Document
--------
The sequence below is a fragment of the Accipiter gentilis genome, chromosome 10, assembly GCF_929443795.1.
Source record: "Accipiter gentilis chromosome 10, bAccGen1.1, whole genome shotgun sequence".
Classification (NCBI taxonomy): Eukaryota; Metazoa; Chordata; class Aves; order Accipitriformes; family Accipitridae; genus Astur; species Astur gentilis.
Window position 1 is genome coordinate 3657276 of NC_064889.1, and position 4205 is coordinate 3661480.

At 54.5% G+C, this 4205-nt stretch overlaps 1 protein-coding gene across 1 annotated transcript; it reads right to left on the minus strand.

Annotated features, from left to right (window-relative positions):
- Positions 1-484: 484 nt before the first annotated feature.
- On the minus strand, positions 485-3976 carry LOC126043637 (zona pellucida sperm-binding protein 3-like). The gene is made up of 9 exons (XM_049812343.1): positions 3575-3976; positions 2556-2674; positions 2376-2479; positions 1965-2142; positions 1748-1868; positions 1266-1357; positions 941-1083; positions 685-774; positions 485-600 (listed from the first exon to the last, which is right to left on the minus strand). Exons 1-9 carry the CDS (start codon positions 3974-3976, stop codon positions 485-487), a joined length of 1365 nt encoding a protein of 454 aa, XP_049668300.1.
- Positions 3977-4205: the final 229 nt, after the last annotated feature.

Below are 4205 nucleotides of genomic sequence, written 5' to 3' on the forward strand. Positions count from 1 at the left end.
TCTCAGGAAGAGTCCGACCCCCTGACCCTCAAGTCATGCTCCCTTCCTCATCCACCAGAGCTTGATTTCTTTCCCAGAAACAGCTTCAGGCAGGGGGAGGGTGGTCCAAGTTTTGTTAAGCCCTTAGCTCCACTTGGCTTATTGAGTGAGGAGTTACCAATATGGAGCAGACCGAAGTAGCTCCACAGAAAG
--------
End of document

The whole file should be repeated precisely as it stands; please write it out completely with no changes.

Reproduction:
The sequence below is a fragment of the Accipiter gentilis genome, chromosome 10, assembly GCF_929443795.1.
Source record: "Accipiter gentilis chromosome 10, bAccGen1.1, whole genome shotgun sequence".
Classification (NCBI taxonomy): Eukaryota; Metazoa; Chordata; class Aves; order Accipitriformes; family Accipitridae; genus Astur; species Astur gentilis.
Window position 1 is genome coordinate 3657276 of NC_064889.1, and position 4205 is coordinate 3661480.

At 54.5% G+C, this 4205-nt stretch overlaps 1 protein-coding gene across 1 annotated transcript; it reads right to left on the minus strand.

Annotated features, from left to right (window-relative positions):
- Positions 1-484: 484 nt before the first annotated feature.
- On the minus strand, positions 485-3976 carry LOC126043637 (zona pellucida sperm-binding protein 3-like). The gene is made up of 9 exons (XM_049812343.1): positions 3575-3976; positions 2556-2674; positions 2376-2479; positions 1965-2142; positions 1748-1868; positions 1266-1357; positions 941-1083; positions 685-774; positions 485-600 (listed from the first exon to the last, which is right to left on the minus strand). Exons 1-9 carry the CDS (start codon positions 3974-3976, stop codon positions 485-487), a joined length of 1365 nt encoding a protein of 454 aa, XP_049668300.1.
- Positions 3977-4205: the final 229 nt, after the last annotated feature.

Below are 4205 nucleotides of genomic sequence, written 5' to 3' on the forward strand. Positions count from 1 at the left end.
TCTCAGGAAGAGTCCGACCCCCTGACCCTCAAGTCATGCTCCCTTCCTCATCCACCAGAGCTTGATTTCTTTCCCAGAAACAGCTTCAGGCAGGGGGAGGGTGGTCCAAGTTTTGTTAAGCCCTTAGCTCCACTTGGCTTATTGAGTGAGGAGTTACCAATATGGAGCAGACCGAAGTAGCTCCACAGAAAG